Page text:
Given this dynamic state of evolution, it’s not surprising that next-generation technologies are undergoing their own difficult transitions. This transition is exemplified by four high-tech...
market value of existing and newly assigned exchange codes to prevent windfalls. It also would compound the incentive to implement number portability and perfect a number pooling system, allowing the release of 10-digit numbers in blocks of 1,000 rather than 10,000 and, most likely, indefinitely postponing the need for new area codes.
Too Many CLECs?
Critics are certain to charge that this proposal favors incumbent LECs. Clearly, regulators must at least observe the results of bidding and take steps to guard against abuse, such as any effort to "corner the market" on exchange codes. Such behavior plainly would violate antitrust law. It would more likely occur in states or regions that have not created new area codes recently, particularly since enactment of the Act. Where new codes have been implemented and the provisions of the Act observed, the share of the "market" for local exchange codes held by incumbents already has been diluted significantly.
More broadly, such criticisms do not hold up. Efficient competition should not require the public to subsidize unlimited market entry. Considering all the constraining factors that operate today, -- limited exchange and area codes, plus the incalculable expense of retooling the basic 10-digit dialing system -- there can be no such thing as too many CLECs. The optimum level of competition in local exchange service -- at least given today's technology -- may require more limited entry than is the case in industries that do not suffer from similar constraints.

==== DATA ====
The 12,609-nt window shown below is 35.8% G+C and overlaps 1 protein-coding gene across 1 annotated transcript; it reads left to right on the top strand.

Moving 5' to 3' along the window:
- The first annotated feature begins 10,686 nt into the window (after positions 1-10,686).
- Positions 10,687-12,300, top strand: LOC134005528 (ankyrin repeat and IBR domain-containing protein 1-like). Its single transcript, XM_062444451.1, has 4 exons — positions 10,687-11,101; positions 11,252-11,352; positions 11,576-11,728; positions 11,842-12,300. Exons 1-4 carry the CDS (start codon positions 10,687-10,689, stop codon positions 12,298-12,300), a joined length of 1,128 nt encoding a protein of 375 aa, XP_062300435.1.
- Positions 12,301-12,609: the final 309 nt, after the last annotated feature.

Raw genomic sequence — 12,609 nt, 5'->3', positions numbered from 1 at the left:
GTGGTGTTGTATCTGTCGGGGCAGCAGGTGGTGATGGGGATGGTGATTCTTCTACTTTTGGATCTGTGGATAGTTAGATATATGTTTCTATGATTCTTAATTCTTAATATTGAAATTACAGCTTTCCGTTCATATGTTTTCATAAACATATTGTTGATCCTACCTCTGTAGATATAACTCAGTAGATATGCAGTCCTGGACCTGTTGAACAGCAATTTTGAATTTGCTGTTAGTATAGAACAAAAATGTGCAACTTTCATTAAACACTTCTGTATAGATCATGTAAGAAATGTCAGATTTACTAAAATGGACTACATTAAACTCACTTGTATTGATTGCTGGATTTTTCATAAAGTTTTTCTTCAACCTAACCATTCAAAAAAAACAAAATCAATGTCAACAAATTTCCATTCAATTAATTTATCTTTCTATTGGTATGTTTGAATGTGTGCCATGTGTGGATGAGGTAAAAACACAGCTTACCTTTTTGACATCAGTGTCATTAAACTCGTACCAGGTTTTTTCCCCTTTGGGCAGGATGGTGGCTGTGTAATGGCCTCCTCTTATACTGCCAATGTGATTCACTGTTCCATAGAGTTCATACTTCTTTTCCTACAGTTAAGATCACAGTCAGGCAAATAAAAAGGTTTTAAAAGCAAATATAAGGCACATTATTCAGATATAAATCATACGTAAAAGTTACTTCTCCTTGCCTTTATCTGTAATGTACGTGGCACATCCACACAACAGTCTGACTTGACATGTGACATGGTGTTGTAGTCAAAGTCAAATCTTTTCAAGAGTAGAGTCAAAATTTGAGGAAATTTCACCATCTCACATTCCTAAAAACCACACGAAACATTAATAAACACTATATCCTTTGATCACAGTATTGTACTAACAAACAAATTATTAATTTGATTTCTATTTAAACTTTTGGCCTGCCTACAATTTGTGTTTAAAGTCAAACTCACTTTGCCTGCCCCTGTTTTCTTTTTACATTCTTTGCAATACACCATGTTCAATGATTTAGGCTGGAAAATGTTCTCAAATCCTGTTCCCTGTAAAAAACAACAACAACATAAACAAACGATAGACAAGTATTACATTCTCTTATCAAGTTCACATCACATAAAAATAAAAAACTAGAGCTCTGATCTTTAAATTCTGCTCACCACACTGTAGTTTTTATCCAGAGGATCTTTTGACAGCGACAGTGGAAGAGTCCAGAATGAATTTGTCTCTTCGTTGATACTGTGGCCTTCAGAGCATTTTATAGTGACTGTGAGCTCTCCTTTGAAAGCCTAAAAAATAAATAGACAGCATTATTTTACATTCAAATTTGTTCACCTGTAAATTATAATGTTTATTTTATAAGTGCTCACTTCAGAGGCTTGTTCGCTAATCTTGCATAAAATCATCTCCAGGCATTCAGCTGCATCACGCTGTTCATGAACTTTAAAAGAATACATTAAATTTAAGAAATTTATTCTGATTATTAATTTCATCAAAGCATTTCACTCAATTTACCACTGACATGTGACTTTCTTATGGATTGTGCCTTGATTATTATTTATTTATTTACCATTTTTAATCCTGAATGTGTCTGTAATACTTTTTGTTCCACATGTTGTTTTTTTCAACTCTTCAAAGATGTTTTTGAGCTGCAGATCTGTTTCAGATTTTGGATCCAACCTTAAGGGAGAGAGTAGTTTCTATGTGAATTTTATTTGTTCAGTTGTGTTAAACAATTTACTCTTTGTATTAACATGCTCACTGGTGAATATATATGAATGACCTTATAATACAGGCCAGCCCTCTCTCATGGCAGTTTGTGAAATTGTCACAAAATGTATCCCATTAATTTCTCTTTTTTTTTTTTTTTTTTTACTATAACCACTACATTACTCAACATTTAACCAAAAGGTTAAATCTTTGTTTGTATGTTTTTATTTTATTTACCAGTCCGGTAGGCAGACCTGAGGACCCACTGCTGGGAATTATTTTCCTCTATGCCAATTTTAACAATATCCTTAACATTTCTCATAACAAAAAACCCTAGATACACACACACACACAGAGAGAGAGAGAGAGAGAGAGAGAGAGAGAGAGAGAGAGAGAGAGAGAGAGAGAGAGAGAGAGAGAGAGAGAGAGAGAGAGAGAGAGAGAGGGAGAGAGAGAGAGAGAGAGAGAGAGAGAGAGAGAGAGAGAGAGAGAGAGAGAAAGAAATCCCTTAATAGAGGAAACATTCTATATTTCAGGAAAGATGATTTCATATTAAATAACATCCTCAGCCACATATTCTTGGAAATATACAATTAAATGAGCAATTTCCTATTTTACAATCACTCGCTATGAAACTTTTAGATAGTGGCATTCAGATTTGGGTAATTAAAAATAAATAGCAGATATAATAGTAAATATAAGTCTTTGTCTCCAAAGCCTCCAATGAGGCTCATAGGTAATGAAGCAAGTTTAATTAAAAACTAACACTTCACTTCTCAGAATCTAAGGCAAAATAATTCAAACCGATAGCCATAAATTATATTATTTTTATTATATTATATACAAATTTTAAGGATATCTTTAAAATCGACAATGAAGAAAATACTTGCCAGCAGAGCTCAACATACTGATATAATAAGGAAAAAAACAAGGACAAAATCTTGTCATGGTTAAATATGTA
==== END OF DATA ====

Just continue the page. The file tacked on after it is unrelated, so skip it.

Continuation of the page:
This simple description of a possible approach to the problem of area code conservation does not address all of the complex issues that are likely to arise in its implementation. Consider just four issues. First, some customers' numbers may need to be withdrawn so that underutilized exchanges can be reassigned; the scope of these customers' rights must be re-established. Second, steps must be taken to prevent excessive concentration of exchange code ownership. Third, an appropriate plan must be devised for the use of auction proceeds. Fourth, suitable incentives must be developed for ILECs to consolidate local calling areas so that the sheer number of areas does not limit the availability of new services or give rise to an insurmountable barrier to entry or market participation by CLECs.
It is well worth the effort to identify and address these and other concerns and to weigh the difficulty of resolving them against the difficulties associated with more conventional methods to augment the stock of exchange codes.
John Howe, a vice president with American Superconductor Corp., was chairman of the Massachusetts Department of Public Utilities from 1995 to 1997.
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